Principles of Macroeconomics - ECON 2301

(Pictures taken July 2007 in Paanajarvi, Karelian Oblast, Russia)

ECON 2301
Principles of Macroeconomics

What is macroeconomics?

Macroeconomics is an approach in economics which looks at the economy as a whole, rather than the behavior of the individual actors in the economy ( - this is microeconomics). Macroeconomics therefore studies the performance of the entire economy (whether national or global), in terms of measurements such as the rate of growth of the economy, how fast prices are increasing and the number of people who are out of work. 

Course objectives

The objective of the course is for students to acquire an understanding of some of the basic notions and concepts used in macroeconomics.  This not only involves understanding basic macroeconomic theory and appreciating how this theory can be applied to real-world problems, but also what the main macroeconomic aggregates (measures) are and how changes in these aggregates are interpreted and acted upon by policymakers in government.  


Why pursue these objectives? Such concepts are  critical for analyzing how the economy behaves at an aggregate level: concepts such as inflation, growth, unemployment, trade, banking, money and capital flows.  Mastery of these concepts will help you to hone academic,  intellectual, and professional skills.

As the course progresses, a good indication of  your mastery of these concepts is that you can use them to explain, in clear and non-technical language, why the economy (or several economies) is behaving in a certain way at a given point of time.  For example, why is the US growing so fast at the moment?  What are the effects, and what might be the effects in the future of the US having a smaller trade deficit, or running such a large budget deficit?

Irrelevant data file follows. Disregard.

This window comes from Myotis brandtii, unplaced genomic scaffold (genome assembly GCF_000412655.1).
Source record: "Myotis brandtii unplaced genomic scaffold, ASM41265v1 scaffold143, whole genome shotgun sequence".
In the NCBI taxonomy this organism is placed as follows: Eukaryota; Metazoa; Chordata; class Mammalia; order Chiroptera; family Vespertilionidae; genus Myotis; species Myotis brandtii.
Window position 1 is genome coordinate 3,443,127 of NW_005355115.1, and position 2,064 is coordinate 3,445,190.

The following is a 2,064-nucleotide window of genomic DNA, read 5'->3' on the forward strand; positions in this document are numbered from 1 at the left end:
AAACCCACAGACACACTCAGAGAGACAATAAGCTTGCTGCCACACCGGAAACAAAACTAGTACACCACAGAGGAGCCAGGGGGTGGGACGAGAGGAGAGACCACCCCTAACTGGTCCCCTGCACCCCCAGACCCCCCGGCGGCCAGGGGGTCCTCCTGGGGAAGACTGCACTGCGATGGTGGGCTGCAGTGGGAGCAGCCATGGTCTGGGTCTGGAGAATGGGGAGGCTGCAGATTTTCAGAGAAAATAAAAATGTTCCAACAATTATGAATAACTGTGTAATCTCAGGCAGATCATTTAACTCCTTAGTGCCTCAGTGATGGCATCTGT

This website and the associated course folders, which we will build during the semester, serve three purposes.  First, this website includes the material found in a standard syllabus: requirements, readings and texts, and the schedule. (You will also receive printed copies of these on the first day of class). Second, the website also includes the course assignments as well  as handouts about current topics that we are studying, hints on homework assignments, and other goodies. Third, the course folders enable you to link to researched web sites, which can provide you with more specific information on various topics.

 Throughout the semester, feel free to contact me at the coordinates listed on the 'professor' page.  Good luck in this course.

Professor Patrick Crowley